Magazine article The Spectator

Notebook

Magazine article The Spectator

Notebook

Article excerpt

All eyes on the Philippines and British ships making their way to the devastation in Leyte and Samar. It's sad, though, that the global news machine can only process one disaster at a time. The world has all but forgotten the tropical storms and floods that have battered Acapulco in the past two months. It's a lesser tragedy, with mercifully a much less significant death toll, but nevertheless it tears at my heart. Acapulco was my youthful stamping ground, the most glamorous, exciting, beautiful place I had ever been. At 22 I went on holiday there for a week and stayed for another six. It was a playground for some big Hollywood names, and the surroundings reflected their standards of hedonism. I followed in their footsteps like a panting little puppy, water-skiing around the gorgeous, unpolluted bay for hours, eating in fabulous restaurants and dancing all night. Alas, no more. These days it feels as if the drug cartels have taken over: everyone who owned a villa triplelocked their doors and hired hefty security guards. Most of those I knew eventually sold up and left.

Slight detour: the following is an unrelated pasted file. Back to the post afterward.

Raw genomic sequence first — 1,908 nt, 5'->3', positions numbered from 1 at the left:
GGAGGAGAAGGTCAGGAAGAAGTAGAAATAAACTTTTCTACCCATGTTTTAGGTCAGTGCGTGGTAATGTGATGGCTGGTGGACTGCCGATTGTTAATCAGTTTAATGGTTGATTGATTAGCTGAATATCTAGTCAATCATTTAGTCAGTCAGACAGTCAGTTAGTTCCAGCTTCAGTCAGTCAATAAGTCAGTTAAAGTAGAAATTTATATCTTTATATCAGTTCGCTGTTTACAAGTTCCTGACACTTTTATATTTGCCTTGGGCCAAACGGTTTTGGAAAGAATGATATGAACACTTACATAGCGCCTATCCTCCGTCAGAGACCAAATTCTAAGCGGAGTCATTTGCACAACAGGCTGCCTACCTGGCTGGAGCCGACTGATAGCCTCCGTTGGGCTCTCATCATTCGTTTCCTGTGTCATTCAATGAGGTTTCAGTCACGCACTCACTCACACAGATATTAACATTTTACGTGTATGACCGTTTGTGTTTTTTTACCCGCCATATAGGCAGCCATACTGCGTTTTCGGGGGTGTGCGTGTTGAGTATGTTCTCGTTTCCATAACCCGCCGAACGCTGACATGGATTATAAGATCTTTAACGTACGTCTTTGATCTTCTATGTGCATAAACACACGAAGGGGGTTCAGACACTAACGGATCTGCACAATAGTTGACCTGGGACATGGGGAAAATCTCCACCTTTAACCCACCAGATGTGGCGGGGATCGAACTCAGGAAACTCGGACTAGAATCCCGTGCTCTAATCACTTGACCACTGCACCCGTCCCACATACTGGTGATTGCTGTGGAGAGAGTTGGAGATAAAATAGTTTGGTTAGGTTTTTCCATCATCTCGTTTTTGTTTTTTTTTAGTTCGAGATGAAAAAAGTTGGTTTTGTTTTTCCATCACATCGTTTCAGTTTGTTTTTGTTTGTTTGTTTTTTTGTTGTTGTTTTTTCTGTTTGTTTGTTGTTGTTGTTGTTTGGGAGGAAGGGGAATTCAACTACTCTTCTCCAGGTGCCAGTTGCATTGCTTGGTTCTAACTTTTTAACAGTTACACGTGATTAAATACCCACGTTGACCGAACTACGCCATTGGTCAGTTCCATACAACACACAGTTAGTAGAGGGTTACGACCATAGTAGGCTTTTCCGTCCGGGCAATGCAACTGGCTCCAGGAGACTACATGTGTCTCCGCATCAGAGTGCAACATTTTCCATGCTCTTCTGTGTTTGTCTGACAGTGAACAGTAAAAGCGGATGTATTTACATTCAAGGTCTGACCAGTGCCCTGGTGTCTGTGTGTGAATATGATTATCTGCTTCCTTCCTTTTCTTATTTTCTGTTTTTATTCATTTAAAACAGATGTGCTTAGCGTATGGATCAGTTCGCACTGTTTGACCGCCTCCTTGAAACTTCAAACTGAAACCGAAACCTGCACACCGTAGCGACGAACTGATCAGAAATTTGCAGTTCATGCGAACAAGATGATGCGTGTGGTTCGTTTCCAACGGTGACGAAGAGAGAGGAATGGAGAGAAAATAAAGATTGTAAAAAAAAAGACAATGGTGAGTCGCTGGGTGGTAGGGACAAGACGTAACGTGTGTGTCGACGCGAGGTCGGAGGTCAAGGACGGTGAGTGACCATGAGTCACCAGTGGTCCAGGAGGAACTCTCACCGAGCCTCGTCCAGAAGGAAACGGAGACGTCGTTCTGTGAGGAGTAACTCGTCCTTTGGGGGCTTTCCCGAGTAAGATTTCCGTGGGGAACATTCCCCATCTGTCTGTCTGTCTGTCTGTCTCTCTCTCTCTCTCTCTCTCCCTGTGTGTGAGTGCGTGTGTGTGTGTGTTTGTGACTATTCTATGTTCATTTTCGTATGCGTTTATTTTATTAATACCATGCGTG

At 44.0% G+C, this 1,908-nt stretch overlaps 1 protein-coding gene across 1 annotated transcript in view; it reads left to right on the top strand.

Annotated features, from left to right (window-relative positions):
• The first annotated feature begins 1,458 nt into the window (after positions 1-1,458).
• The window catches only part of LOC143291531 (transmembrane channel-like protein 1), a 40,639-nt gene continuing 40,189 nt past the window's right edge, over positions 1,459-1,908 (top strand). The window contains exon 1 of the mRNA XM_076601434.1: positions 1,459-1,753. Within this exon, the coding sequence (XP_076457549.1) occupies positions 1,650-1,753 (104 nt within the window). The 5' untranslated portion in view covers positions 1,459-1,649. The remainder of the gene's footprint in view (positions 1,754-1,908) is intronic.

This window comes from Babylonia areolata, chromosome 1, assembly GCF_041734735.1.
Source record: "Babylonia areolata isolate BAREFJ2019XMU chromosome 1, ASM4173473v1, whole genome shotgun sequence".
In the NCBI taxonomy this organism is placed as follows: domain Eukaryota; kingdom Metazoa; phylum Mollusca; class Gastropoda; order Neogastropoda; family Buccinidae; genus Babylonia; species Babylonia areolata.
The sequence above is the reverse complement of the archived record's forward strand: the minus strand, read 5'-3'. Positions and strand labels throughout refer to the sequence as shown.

The Oscar race has begun in earnest, with a few good movies on release and some terrible ones. I agree with all the praise for Tom Hanks in Captain Phillips - but not about Gravity, the film which has the lovely and talented Sandra Bullock being pulled about in space on what looks like an umbilical cord. It sent me to sleep. I dragged Percy and Ivan Massow to see another film I had high hopes for, having read four-star raves from several critics. Sadly it was such a pretentious boring dud that we left halfway through. It amazes me that critics can be so enthusiastic about what was - we all agreed - a dull secondrate film, and yet give lukewarm and bad reviews to truly entertaining and original movies. (Blue Jasmine was underrated this year, for instance. ) I keep re-learning that the 'critics' choice' is most emphatically not mine.

It was enormous fun collating photographs for my new illustrated memoir, Passion for Life. There are more than 500 images in the finished book, but the most exciting find, for me, was a cache of early-20th-century photographs and scrapbooks belonging to my late Aunt Pauline, which now forms the bulk of the chapter on my family. As the pictures show, we were a showbiz tribe. My grandmother entertained the troops in ostrich feathers and lace-up boots during the Boer War, my Aunt Lalla played opposite the 1920s matinee idol Jack Buchanan in a West End revue, and Aunt Pauline revealed more than a hint of legs and bare bosom as a showgirl and flapper. …

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